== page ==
Fujifilm's newest medium format bodies beat everyone else on price. But will they be good enough to convince us to buy them? At least one of them will be.
To start, Fujifilm's GFX 50R is not a replacement for the current GFX 50S, but instead complements it. You can take "R" to essentially mean "rangefinder," as this body shaves an inch off of the 50S' thickness and drops the height down a bit for a more compact, rangefinder-style design. Overall, this looks like a chunky X-E3, which isn't a bad form factor for a medium format camera. In fact, it's just about the smallest ever.
Both good and bad, new 50R features the same sensor and autofocus system as the 50S. While that's still a nice, big 50 MP sensor, it's a few years old now and could easily have been updated to something newer that really outshines today's 50 MP full-frame cameras. But bodies like the D850 will likely be more than able to hold a candle to this sensor with the advancements made in sensor technology over the last few years.
Moreover, that contrast-detection autofocus system is not stellar. Everything about this rangefinder-style body screams "medium format documentary and street photography" except for the lack of an autofocus system that would actually make it just that. This leaves the most exciting thing about the GFX 50R: price. At $4,500, the 50R will be the most affordable medium format camera to date and comes in at more than $1,000 under the GFX 50S. Other nice features include dual SD card slots and a two-direction tilting screen very similar to those in Nikon's latest cameras.
Of all of Fujifilm's announcements today, the GFX 100S has to be the most exciting. While it won't be available until the second half of next year (the GFX 50R will be available this November), this is the medium format camera that will bring it to the masses — or at least to the masses that can afford a $10,000 medium format beast.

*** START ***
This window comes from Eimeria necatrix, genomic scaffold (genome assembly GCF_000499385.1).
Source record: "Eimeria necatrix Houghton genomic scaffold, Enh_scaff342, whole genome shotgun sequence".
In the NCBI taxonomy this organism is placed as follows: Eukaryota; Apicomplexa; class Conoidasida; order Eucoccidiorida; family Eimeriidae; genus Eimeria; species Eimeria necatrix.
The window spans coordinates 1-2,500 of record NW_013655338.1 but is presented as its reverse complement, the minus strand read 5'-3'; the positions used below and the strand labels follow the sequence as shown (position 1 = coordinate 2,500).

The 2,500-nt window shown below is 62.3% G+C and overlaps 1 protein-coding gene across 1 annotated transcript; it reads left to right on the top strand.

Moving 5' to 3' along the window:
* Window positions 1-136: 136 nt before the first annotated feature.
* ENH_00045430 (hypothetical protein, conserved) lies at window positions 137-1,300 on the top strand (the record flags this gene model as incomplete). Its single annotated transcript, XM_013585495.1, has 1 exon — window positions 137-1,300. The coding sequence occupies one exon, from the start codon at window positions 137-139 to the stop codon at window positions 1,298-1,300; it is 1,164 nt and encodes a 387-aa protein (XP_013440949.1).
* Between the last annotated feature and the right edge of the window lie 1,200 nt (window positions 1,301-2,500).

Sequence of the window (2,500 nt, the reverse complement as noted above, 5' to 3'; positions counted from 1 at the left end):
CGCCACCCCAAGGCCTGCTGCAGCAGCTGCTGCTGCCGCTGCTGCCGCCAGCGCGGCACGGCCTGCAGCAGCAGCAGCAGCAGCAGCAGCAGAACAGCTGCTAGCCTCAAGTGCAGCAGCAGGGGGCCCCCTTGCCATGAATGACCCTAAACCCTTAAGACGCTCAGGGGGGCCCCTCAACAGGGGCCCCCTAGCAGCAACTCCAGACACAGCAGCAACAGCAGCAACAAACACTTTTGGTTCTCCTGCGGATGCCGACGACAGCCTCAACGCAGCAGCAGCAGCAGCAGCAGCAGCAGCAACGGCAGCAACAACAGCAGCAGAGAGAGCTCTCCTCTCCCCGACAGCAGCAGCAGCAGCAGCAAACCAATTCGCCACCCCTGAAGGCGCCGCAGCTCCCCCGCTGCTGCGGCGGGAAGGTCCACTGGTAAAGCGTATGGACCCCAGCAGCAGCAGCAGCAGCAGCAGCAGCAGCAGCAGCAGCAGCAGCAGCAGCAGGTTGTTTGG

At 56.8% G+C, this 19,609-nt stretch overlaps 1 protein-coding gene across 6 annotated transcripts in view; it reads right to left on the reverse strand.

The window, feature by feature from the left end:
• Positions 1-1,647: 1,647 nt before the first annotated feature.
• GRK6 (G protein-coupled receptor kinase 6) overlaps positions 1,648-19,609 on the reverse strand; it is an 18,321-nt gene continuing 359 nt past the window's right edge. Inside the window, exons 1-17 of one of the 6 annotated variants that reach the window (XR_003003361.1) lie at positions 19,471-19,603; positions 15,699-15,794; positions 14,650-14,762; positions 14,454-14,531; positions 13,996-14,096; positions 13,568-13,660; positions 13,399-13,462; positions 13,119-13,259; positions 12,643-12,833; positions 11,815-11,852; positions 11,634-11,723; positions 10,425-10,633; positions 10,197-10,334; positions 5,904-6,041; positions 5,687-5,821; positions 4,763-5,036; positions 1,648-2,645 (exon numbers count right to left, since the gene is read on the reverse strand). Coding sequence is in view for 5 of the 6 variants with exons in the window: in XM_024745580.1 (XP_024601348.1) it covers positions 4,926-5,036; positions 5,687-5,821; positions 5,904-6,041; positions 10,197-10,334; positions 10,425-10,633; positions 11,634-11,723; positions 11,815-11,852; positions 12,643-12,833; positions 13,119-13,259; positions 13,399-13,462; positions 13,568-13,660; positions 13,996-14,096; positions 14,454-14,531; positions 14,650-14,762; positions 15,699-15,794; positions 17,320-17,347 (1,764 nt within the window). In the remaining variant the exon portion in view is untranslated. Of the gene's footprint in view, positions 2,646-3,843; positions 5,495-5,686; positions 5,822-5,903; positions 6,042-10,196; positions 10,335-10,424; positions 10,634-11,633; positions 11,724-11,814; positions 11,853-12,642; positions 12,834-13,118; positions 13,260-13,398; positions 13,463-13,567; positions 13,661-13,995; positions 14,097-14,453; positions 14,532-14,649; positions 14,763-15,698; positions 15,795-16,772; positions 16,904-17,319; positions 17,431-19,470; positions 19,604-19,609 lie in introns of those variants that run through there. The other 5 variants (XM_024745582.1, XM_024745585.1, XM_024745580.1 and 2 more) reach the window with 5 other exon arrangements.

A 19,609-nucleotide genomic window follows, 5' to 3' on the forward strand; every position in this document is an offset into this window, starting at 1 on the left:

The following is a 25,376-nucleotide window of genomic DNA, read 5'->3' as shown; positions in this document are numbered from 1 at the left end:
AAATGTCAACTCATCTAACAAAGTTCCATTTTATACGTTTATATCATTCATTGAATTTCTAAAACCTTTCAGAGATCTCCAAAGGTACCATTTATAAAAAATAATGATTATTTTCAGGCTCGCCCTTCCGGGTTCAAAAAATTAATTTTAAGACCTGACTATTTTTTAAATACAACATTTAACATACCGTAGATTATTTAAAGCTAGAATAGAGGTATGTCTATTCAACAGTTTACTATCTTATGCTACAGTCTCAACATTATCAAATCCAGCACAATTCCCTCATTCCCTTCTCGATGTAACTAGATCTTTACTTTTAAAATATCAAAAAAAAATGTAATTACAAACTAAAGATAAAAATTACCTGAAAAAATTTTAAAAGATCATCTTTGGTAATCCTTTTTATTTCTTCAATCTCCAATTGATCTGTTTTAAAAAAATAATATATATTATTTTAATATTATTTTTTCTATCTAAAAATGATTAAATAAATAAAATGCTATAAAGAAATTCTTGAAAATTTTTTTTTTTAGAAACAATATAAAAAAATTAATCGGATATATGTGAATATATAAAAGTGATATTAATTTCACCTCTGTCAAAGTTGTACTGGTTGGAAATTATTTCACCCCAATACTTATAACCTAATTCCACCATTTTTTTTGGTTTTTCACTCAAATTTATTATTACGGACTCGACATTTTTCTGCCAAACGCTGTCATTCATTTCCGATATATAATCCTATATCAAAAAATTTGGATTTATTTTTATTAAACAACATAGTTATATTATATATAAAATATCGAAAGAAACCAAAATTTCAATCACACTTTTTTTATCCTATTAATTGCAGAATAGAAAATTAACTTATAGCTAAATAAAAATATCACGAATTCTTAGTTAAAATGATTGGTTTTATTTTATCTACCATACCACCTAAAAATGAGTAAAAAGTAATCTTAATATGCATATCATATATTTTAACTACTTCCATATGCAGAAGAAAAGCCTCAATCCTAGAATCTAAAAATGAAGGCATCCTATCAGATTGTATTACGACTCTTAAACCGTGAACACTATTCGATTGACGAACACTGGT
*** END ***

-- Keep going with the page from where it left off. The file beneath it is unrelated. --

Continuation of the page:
Boasting a 100 MP sensor, this body is going to feature two major enhancements: in-body image stabilization and 100-percent coverage phase-detection autofocus. These should help to produce some of the sharpest 100 MP images we've seen. The only question will be whether or not the glass will hold up, as we've seen the limits of other major manufacturers' lens lineups as they've been forced to release updated, optically improved lenses for today's extremely high-resolution cameras (Fujifilm claims its lenses are built for 100-MP resolution).
The body of the 100S will be very similar to that of the 50S, but Fujifilm has added a built-in vertical grip for improved handling. If this comes together in time and with fully developed features as planned, that $10,000 price point combined with phase detection autofocus should be enough to really bring medium format photography to a new class of photographers and wealthy hobbyists. For comparison, the most affordable 100 MP body and back combination is currently the Hasselblad H6D-100c for $32,995.
The Fujifilm GFX lens lineup will also be updated with 50mm f/3.5 pancake, 45-100mm f/4 OIS, and 100-200mm f/5.6 OIS lenses next year, which will bring the total lineup to ten lenses. All of Fujifilm's GFX lenses are said to be made for up to 100-megapixel resolutions.